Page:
Western New York Heritage

Our Work Is Not Confined: Pan Am Women Beyond the Fair




It is clear that the Board of Women Managers strongly believed in employing and promoting the work of women from all professions. Among those officially hired for the Exposition were nine women sculptors whose names are listed in the “Catalogue of the Exhibition of Fine Arts” and are as follows: Eloise Lawrence Breese, Martha Jackson Cornwell, S. Cecilia Cotter, Jane Nye Hammond, Anna Vaughn Hyatt, Helen Mears, Janet Scudder, Bessie Potter Vonnoh and Enid Yandell.



Enid Yandell

Born in Kentucky, Enid Yandell studied with sculptor Auguste Rodin and was the first woman to become a member of the National Sculpture Society. Her Pan Am installation was a plaster version of a fountain called “Struggle of Existence,” described as the immortal soul’s attempt to break free from what binds it to the earth. Yandell also committed herself to numerous social causes. She was a suffragette, chair of the Women’s Committee for the Council of National Defense and director of the Bureau of Communications for the American Red Cross in New York.

Enid Yandell with her sculpture of Pallas Athena, 1896.

Enid Yandell papers, circa 1890-circa 1901. Archives of American Art, Smithsonian Institution.



Janet Scudder

Janet Scudder was born in Indiana and studied under Frederick MacMonnies. Known for her memorial sculptures and medallions, the Association of the Bar of the City of New York loaned their Scudder-designed official seal for exhibition at the Pan Am. An award-winning artist, suffragette and Red Cross volunteer during World War I, she was outspoken in her disdain for separate exhibitions based on gender. She was named a Chevalier of the French Legion of Honor.

Janet Scudder published her autobiography, Modeling My Life, in 1925.

Private collection



Bessie Potter Vonnoh

Bessie Potter Vonnoh studied at the Art Institute of Chicago after moving from Missouri to Chicago following her father’s death. She worked alongside Scudder as a studio assistant for sculptor Lorado Taft. She won a bronze medal for her "Young Mother" statue at the 1900 Exposition Universelle, which was subsequently shown at the 1901 Pan Am. A skilled artisan, she was elected an academician of the National Academy of Design and to the American Academy of Arts and Letters.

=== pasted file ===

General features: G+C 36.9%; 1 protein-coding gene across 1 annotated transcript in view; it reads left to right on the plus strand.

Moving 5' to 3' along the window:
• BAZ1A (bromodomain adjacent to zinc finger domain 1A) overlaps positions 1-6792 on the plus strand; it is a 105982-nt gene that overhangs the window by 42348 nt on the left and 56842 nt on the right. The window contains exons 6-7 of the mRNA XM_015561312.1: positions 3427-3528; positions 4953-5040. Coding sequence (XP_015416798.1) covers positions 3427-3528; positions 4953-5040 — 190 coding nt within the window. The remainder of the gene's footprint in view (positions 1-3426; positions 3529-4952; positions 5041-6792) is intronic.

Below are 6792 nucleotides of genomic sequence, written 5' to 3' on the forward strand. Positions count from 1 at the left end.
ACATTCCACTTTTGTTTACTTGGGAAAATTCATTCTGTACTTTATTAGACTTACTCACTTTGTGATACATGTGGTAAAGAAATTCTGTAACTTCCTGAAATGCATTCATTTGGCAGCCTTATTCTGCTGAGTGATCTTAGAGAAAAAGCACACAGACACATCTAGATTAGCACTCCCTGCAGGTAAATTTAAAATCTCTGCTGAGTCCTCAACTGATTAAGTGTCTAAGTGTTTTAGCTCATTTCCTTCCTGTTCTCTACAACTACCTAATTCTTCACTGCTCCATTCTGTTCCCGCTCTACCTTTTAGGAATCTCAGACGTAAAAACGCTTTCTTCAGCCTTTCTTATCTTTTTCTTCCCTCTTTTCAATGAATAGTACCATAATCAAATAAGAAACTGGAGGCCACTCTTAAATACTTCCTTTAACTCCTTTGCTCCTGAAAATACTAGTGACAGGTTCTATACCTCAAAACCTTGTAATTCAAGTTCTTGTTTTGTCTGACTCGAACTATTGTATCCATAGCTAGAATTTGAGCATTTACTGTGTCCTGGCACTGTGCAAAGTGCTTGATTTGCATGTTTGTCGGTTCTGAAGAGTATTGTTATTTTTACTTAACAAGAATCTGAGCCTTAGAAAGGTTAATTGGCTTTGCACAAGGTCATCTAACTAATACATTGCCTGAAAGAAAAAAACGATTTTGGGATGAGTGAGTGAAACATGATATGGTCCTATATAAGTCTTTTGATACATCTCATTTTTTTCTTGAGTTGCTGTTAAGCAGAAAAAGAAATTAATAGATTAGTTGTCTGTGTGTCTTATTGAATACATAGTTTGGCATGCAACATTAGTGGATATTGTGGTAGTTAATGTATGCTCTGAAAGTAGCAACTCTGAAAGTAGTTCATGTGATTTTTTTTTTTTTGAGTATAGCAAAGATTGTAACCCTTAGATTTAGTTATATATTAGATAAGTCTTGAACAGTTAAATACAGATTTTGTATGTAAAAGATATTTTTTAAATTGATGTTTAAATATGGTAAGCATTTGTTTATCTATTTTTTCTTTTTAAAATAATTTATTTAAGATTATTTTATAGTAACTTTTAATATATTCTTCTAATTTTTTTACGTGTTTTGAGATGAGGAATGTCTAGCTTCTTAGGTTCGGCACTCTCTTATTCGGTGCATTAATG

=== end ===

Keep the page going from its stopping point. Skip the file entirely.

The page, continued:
Bessie Potter Vonnoh in her studio, ca. 1905.

Jessie Tarbox Beals Photograph, National Gallery of Art





The women on the Board of Women Managers were just as ambitious as the women they hired. If they didn’t have their own careers, they were actively involved in numerous causes and philanthropic endeavors. The board members were as follows: Mrs. John Miller Horton, Mrs. William Hamlin, Mrs. George W. Townsend, Mrs. Charles Cary, Mrs. William A. Rogers, Mrs. Herman Waterman, Mrs. David Gray, Mrs. Elizabeth B. McGowan, Mrs. Lester Wheeler, Mrs. Herman Mynter, Miss Marian De Forest, Mrs. Joseph Desbecker, Mrs. Robert Keating Root, Mrs. Norman E. Mack, Mrs. Adelbert Moot, Mrs. Alfred G. Hauenstein, Mrs. Joseph E. Gavin, Mrs. Charles F. Kinglsey, Mrs. J. F. Schoellkopf Jr., Mrs. Tracy C. Becker, Dr. Ida C. Bender, Mrs. John W. Bush, Miss Frances G. Stanton, and Miss Annie Damer. Some of their stories can be found below.



Mrs. John Miller Horton [Katherine Lorenz Pratt] – BOWM President and Chairman

As President and Chairman of the Executive Committee, Mrs. Horton wielded significant power over the inclusion of women in the Pan Am. As a member of the Daughters of the American Revolution, she held the positions of vice-regent and chairman of the reception and entertainment committee. She was also a member of the Daughters of the War of 1812, the Twentieth Century Club and the Women’s Educational and Industrial Union. The local chapter of the D.A.R. was named for her.

Mrs. John Miller Horton.

Courtesy of The Buffalo History Museum, Howard D. Beach Collection.



Miss Frances G. Stanton – BOWM Secretary of the Committee on Publicity and Promotion

One of the few single women on the board, Frances Stanton was on the editorial staff at the Buffalo Courier and Buffalo Express. She married Charles Bennett Smith, who later became a state congressman. In 1919, she became the first woman to be appointed to the New York State Civil Service Commission. An avid musician, she was also an active in the suffragette movement, a member of the Scribblers, the League of American Pen Women, the Women’s National Press Club and the Congressional Club of Washington, DC.

Frances G. Stanton

From The Outlook, 1919



Dr. Ida C. Bender – BOWM Chairman of the Committee on Education

Ida Catherine Bender was awarded the Jesse Ketchum Award Gold Medal for excellence in academics. After earning her teaching degree from the Buffalo Normal School, Ida Bender then received her MD from the University of Buffalo. She was principal at the School of Practice of the Buffalo State Normal School, head of the Department of School Administration at the Teachers’ College Association of Buffalo, supervisor of the primary grades in the Buffalo Department of Public Instruction and president of the Women Teachers’ Association of Buffalo. She also served as director of the Scribblers, on the executive committee of the New York State Federation of Women’s Clubs and director of the Women’s Educational and Industrial Union. [See William R. Greco, Ph. D, “Grace Celia Taylor and the Jesse Ketchum Medal: A Triumphant Scholar of the Gilded Age” in Winter 2019 issue of Western New York Heritage.]

Dr. Ida Bender

Courtesy of The Buffalo History Museum, Howard D. Beach Collection.